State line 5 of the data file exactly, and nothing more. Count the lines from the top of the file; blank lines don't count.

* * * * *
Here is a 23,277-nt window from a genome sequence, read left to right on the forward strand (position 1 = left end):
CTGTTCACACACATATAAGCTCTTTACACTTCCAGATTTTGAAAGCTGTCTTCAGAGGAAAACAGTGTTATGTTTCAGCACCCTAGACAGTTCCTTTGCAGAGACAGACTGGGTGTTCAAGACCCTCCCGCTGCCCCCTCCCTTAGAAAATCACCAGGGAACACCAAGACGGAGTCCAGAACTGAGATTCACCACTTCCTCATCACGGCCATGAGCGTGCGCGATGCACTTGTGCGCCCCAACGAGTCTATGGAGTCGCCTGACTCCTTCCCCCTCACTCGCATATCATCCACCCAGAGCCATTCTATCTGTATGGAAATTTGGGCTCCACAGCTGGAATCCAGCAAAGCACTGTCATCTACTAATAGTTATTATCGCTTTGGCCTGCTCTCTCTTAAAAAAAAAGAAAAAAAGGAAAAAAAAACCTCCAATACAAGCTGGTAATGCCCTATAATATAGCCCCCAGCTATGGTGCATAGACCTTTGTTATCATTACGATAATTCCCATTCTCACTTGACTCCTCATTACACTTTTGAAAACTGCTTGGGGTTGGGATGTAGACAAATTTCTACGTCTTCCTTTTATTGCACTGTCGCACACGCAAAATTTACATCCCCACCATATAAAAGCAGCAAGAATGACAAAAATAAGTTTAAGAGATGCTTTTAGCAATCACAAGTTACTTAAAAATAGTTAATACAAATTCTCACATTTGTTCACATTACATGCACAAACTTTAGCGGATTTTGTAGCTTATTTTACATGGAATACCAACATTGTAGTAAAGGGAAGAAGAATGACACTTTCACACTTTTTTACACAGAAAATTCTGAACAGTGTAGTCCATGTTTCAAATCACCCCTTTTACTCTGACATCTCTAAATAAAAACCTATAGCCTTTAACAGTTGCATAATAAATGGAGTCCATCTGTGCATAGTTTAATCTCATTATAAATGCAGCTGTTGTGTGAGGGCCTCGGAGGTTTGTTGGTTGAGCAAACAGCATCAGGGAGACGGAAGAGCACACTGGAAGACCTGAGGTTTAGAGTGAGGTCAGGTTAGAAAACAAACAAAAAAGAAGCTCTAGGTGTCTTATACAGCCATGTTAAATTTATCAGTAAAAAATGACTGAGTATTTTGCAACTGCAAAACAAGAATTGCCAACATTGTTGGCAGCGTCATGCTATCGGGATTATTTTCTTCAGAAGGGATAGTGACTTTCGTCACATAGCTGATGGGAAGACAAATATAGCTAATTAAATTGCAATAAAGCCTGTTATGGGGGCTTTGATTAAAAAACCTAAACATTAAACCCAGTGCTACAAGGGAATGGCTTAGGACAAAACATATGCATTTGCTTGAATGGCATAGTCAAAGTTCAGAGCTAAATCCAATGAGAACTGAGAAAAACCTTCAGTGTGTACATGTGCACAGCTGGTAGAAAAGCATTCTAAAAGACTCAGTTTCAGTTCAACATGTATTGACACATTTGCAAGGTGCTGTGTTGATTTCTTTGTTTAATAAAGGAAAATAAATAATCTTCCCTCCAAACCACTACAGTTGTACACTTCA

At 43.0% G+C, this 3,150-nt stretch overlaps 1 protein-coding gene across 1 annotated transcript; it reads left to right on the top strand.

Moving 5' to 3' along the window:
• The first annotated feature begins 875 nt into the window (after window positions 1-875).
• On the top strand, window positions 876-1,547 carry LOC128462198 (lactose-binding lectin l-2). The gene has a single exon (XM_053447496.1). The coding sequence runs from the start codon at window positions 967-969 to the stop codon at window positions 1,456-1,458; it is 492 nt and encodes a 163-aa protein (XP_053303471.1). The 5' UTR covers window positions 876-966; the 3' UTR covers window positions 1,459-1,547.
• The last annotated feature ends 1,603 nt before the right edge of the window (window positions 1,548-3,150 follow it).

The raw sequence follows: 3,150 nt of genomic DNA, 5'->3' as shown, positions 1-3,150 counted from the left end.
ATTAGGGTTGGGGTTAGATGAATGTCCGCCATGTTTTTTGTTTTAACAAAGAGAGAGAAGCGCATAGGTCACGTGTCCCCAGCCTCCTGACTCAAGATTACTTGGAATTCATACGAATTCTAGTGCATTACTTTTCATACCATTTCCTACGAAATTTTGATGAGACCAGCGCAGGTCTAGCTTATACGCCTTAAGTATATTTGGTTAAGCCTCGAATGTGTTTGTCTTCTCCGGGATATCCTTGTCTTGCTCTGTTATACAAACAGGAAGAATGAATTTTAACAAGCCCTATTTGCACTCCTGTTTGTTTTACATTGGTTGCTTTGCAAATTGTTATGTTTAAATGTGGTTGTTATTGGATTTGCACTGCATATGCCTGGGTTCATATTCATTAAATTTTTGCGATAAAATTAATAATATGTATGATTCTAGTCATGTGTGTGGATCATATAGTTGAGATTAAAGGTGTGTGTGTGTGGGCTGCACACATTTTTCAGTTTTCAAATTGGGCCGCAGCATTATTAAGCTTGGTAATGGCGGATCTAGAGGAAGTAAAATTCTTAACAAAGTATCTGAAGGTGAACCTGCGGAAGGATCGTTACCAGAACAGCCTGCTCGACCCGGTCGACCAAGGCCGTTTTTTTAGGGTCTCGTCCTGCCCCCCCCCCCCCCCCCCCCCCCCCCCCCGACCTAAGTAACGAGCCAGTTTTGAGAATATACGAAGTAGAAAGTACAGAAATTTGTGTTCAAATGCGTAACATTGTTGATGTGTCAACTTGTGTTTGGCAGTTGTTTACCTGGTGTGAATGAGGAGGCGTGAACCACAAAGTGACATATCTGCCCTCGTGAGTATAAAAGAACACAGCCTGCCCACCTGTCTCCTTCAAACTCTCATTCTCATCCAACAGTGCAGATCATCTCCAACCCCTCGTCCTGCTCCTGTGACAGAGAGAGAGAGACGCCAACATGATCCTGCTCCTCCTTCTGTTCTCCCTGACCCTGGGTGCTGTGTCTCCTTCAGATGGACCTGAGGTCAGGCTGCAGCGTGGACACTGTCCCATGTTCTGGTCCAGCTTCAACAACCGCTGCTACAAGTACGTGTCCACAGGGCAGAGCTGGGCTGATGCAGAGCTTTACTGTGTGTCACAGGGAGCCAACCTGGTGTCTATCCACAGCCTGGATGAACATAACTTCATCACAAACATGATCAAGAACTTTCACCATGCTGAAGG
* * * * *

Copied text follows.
• The first annotated feature begins 875 nt into the window (after window positions 1-875).